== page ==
Jim Dean has been executive director of the Interfaith Association for Northwest Washington since 2007. (Lizz Giordano / Herald File)

Jim Dean has been executive director of the Interfaith Association for Northwest Washington since 2007. (Lizz Giordano / Herald File)

Interfaith Family Shelter finds creative ways to expand reach

It’s one of the few shelters in the county that takes dads and older sons, allowing familes to stay together.

EVERETT — There are few options in Snohomish County for families experiencing homelessness and even fewer if they don’t want to be split up. To stay together many move into their vehicles rather than enter separate shelters.

The Interfaith Family Shelter in Everett offers another alternative to living on the street to those families that are able to secure a spot. It’s just one of two sites in the county that accepts dads and older sons, said Jim Dean, the executive director of the nonprofit.

Barely halfway through November, the shelter had already received 80 phone calls from families looking for help. A safe parking lot was launched this year, nearly doubling the shelter’s reach as demand for housing grows.

Nestled into north Everett, the shelter can provide home to 11 families at a time. In a communal kitchen parents gather as kids wander through a maze of toys and high chairs moving between a courtyard and living room.

Interfaith, which shares its roots with Housing Hope, was launched by the North Snohomish County Council of Churches in the late 1980s. The low-barrier shelter has moved more than 460 families into permanent housing since 2010.

“The search for housing starts the day they enter the shelter,” Dean said.

Some families need a few hundred dollars and a place to stay for a few days to get back into housing. Or legal help resolving an eviction, in order to become self-sufficient once again, Dean said.

Others require more long-term assistance and are connected with housing vouchers or a rapid-rehousing program.

“You have to work every angle you can to get people into housing,” Dean said.

Dean and the crew of case managers stick to a strict 90-day limit to each family’s stay. This year, the average stay dropped to 68 days. There are exceptions made for families with newborns or if housing is lined up but is not quite ready.

“It’s really critical people don’t get stuck,” Dean said.

In the past Interfaith never kicked people out, he added. It was thought of as a shelter first, then housing program — now it’s the reverse.

It’s families that aren’t willing to engage who leave the program before permanent housing is found, he said.

“You just have another family waiting for that spot,” Dean said. “We’re still not coming close to meeting the needs of people who need housing.”

More people are finding shelter through housing programs in the county, but the population of those experiencing homelessness continues to grow, data from this year’s Point-in-Time count shows. The annual survey counted a 30 percent increase in people without permanent shelter in 2019 over the previous year.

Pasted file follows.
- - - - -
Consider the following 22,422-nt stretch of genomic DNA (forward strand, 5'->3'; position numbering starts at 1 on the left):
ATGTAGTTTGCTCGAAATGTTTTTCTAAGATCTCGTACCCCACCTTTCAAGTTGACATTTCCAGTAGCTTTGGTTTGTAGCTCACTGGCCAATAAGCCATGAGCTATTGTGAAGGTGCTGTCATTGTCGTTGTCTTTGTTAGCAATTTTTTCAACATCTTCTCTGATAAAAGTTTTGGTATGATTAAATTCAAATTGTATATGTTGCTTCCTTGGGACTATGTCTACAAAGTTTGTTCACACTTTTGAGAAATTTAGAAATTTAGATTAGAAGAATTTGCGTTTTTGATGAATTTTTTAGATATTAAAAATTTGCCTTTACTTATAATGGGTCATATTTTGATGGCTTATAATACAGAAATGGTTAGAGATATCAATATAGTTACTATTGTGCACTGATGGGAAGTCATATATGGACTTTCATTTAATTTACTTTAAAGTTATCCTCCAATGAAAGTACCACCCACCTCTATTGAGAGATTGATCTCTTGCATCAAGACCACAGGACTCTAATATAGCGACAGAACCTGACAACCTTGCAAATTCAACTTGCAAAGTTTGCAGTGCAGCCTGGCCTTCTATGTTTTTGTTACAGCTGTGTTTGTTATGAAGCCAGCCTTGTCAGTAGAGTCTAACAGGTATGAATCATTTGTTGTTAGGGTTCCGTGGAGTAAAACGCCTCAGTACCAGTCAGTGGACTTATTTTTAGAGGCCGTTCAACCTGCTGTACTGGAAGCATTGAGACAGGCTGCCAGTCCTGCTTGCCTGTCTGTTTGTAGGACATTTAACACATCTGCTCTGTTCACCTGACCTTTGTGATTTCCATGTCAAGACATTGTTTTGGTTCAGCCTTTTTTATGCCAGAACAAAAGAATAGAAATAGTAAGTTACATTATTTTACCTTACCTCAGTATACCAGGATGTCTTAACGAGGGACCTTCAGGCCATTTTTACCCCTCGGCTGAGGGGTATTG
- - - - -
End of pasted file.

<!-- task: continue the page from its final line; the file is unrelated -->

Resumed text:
Interfaith, always looking to expand its reach, partnered with Everett and Cascade View Presbyterian this year on a Cars to Housing program. It was the first sanctioned safe parking spot in the city.

The project, funded by a city grant launched over the summer, nearly doubled the shelter’s reach.

Five families at a time can park in a rarely used part of Cascade View’s parking lot. Interfaith provides case management. So far 13 families have gone through the program, nearly all of them moving into permanent housing or into a shelter.

“Families are moving through the program faster than expected,” Dean said.

Seeing success, Interfaith wants to add another Cars to Housing site next year.

And the organization is working with Marysville to take over a city-owned house which would add two more housing spaces.

Interfaith is more than just a housing program.

“If we want to change the trajectory of these families, education is a huge piece,” Dean said. “It’s crucial to breaking the cycle of poverty.”

Julie Brenamen, Interfaith’s child and family advocate, works with families to ensure kids are registered for school or enrolled in daycare.

Children experiencing homelessness tend to fall behind and are more likely not to complete school, said Brenamen, who runs a Learning Hour each weekday.

“I’ve got the best job,” she said.

And perhaps one of the more challenging at the shelter. She has to balance a wide age range and a classroom full of kids.

“The goal is to instill the habit of coming home from school and doing homework,” she said.

Lizz Giordano: 425-374-4165; egiordano@heraldnet.com; Twitter: @lizzgior.

How to help

Interfaith Association of Northwest Washington provides housing and programs to address the needs of homeless and low-income families. The shelter works to cultivate skills families need for self sufficiency through case management support services.

There are many options to donate to the shelter. Visit www.interfaithwa.org/howtohelp/ or call 425-252-6672 to learn more.

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